### Re: Distinguishing between Main Conclusion & Sub-Conclusion?

I always ask myself:
Is this BEING SUPPORTED by something? (A conclusion must be supported by something else in the argument. Otherwise it's just a fact/premise.)
Is this SUPPORTING something else? (The conclusion will never support another fact.)

If it does both, it's an intermediate conclusion.

rmyoun06

Posts: 50
Joined: Tue Feb 26, 2008 1:08 pm

### Re: Distinguishing between Main Conclusion & Sub-Conclusion?

chicagocubsrule wrote:When encountering complex arguments, I can't always distinguish between the main conclusion and the subsidiary conclusion. Other then the fact that the sub-conclusion will act as a premise for the main conclusion, is there anything else I should know to help me make this distinction?

Honestly, I'm not sure what this even means, exactly. I've never heard this terminology before.

chicagocubsrule

Posts: 21
Joined: Fri Dec 07, 2007 11:25 pm

### Re: Distinguishing between Main Conclusion & Sub-Conclusion?

Thanks guys for the insightful responses.

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aquarium_drinker

Posts: 51
Joined: Sat Oct 06, 2007 5:55 pm

### Re: Distinguishing between Main Conclusion & Sub-Conclusion?

idrinkcoffee wrote:I always ask myself:
Is this BEING SUPPORTED by something? (A conclusion must be supported by something else in the argument. Otherwise it's just a fact/premise.)
Is this SUPPORTING something else? (The conclusion will never support another fact.)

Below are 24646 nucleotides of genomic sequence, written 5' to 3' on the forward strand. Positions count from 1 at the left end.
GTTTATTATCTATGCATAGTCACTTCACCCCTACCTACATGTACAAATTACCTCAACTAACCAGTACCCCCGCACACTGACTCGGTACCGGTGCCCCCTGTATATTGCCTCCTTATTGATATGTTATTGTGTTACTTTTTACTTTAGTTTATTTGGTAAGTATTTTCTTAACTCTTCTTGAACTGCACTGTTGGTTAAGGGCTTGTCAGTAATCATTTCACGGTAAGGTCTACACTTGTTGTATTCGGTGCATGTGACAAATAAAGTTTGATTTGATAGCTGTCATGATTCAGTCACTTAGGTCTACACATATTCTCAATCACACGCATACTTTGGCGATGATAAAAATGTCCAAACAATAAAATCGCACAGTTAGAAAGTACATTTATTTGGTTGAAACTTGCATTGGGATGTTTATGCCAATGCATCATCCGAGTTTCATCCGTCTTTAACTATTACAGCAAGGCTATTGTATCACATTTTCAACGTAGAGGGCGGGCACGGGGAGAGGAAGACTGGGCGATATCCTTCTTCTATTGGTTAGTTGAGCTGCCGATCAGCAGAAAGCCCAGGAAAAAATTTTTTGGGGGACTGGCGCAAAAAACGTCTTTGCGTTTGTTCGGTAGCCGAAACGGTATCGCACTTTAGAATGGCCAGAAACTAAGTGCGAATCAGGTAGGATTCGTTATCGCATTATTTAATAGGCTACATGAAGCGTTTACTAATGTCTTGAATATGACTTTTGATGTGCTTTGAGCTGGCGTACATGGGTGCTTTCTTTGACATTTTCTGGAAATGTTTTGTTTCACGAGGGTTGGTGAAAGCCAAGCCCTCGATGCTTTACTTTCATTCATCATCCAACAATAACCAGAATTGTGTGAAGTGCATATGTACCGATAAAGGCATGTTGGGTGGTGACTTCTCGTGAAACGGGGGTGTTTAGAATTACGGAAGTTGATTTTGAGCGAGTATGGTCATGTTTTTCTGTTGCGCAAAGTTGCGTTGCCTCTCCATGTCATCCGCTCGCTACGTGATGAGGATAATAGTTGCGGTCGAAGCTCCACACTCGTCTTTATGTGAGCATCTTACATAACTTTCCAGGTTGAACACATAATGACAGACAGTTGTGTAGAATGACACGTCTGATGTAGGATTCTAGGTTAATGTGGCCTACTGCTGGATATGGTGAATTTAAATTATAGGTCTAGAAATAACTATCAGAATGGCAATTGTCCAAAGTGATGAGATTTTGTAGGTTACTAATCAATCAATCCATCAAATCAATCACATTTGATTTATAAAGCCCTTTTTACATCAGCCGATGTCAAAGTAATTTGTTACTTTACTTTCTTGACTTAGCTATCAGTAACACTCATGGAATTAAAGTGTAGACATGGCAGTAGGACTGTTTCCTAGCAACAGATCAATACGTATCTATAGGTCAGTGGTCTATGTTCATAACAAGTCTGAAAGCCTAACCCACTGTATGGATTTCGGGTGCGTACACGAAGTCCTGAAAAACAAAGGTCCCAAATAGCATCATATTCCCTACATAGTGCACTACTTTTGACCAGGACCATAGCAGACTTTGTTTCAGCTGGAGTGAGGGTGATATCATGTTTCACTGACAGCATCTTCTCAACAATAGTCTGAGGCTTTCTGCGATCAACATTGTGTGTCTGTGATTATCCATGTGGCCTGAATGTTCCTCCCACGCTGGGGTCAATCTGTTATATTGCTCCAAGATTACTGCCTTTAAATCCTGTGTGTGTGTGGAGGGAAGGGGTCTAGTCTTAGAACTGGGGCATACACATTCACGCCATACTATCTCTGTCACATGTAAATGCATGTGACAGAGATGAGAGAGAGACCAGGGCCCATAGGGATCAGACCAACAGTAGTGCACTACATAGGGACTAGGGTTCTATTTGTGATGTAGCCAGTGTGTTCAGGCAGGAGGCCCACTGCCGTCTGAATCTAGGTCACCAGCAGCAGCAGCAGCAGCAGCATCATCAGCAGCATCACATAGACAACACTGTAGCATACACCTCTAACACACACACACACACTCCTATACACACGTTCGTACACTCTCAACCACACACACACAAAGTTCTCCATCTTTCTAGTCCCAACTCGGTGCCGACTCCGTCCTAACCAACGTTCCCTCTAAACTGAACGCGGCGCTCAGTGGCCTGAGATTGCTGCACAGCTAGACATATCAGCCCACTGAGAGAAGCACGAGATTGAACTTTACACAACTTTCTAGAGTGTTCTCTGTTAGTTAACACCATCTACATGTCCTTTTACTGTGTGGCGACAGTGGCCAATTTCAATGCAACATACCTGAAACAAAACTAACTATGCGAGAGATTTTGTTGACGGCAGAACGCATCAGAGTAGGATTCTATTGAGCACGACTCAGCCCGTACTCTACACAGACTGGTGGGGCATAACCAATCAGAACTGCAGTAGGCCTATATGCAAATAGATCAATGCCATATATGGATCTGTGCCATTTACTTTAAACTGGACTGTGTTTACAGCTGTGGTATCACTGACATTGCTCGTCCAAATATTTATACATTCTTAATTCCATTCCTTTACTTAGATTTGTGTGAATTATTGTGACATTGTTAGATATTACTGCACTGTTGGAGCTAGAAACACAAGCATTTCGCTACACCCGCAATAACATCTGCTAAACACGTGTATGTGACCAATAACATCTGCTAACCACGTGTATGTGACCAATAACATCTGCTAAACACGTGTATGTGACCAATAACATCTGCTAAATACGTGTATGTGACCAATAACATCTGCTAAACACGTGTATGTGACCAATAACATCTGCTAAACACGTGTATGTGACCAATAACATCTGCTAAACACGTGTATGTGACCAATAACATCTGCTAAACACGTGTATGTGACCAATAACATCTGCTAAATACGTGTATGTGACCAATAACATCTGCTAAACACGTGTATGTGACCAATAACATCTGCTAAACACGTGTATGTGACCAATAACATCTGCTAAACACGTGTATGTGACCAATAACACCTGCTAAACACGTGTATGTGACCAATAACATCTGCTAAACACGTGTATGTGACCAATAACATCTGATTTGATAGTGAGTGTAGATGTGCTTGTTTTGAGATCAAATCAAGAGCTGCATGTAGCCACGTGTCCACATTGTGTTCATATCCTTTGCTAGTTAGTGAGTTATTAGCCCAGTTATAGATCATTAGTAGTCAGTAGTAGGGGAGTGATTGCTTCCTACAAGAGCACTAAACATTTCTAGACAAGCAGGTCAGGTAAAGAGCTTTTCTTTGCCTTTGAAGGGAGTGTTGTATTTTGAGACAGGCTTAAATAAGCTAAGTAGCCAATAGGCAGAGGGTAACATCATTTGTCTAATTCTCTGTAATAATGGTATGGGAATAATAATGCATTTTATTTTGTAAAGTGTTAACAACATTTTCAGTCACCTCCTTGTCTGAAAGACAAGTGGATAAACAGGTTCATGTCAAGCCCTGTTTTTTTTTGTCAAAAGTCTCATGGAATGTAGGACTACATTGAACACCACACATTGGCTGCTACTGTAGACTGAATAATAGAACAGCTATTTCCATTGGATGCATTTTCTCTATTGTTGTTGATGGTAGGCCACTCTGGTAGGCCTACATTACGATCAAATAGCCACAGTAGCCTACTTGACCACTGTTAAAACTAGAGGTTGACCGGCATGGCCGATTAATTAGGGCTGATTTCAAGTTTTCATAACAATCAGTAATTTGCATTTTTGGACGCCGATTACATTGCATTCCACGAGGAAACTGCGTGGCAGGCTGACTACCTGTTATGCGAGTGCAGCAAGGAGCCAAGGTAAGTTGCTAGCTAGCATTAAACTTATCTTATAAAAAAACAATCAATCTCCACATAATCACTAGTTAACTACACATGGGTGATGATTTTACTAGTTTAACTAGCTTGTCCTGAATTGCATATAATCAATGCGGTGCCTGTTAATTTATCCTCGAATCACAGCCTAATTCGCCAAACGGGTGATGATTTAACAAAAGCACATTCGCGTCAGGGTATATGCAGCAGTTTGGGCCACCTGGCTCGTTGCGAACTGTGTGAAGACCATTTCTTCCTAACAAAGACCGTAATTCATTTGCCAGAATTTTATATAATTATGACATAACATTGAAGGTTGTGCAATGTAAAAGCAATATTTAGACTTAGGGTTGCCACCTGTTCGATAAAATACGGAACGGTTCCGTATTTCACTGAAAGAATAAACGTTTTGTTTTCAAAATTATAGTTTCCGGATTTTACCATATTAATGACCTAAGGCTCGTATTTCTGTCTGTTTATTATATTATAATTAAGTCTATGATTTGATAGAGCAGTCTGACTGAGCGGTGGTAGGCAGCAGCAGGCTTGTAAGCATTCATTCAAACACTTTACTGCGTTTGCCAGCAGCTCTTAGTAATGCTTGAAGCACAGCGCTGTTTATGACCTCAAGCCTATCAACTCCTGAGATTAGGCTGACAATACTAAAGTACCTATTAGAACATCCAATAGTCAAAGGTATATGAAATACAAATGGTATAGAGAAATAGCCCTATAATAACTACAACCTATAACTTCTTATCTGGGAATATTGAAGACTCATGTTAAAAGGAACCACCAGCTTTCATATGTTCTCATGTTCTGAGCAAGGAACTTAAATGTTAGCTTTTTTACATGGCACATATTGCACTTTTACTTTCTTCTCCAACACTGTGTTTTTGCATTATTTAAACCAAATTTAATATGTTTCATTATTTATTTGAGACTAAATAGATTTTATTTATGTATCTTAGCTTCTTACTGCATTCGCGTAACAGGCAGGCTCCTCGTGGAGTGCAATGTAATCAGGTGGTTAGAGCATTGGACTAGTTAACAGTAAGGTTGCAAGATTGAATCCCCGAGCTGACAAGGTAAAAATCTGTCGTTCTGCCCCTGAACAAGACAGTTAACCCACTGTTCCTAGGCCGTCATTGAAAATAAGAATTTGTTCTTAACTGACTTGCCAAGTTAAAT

If it does both, it's an intermediate conclusion.

Testmasters?

This rule of thumb has been useful for me.

blhblahblah

Posts: 132
Joined: Mon Aug 27, 2007 10:54 pm

### Re: Distinguishing between Main Conclusion & Sub-Conclusion?

use the WHY/BECAUSE TEST

if it doesn't make sense, swap and try again.

jesuis

Posts: 42
Joined: Sat Jul 25, 2009 4:56 am

### Re: Distinguishing between Main Conclusion & Sub-Conclusion?

LSATonMe wrote:i think he did mean the SC is in the last sentence, preceded by a conclusion indicator, generally when they test the SC vs MC a.k.a. role, MOR-AP etc. I agree that this is generally the case, but caution to make any definitive rules.

When they are NOT testing this type, this is generally not the case in the STIM. Again, certainly not always the rule in either case.

n4sir1999 wrote:
MLBrandow wrote:chicagocubsrule,
In most cases, the subsidiary conclusion is the last sentence in the stimulus and preceded by "Thus," "Therefore," or another conclusion indicator. Be on the lookout, and think like a test maker! When in doubt, go with the first one by frequency.

Don't you mean main conclusion is generally the last sentence in the stimulus...

Can someone please clarify what MOR-AP and STIM stand for? and give any relvant info regarding their effect/relationship with Sub-Conclusion and Main-Conclusion?

Robert398

Posts: 55
Joined: Sun Feb 03, 2008 12:05 am

### Re: Distinguishing between Main Conclusion & Sub-Conclusion?

The subsidiary conclusion will act as a premise for the main conclusion - the main conclusion is often not the last sentence in the stimulus, precisely to see whether you are able to distinguish between a SC and a MC when they are not in intuitive order (i.e. when the SC does not come before the MC in terms of order in the stimulus).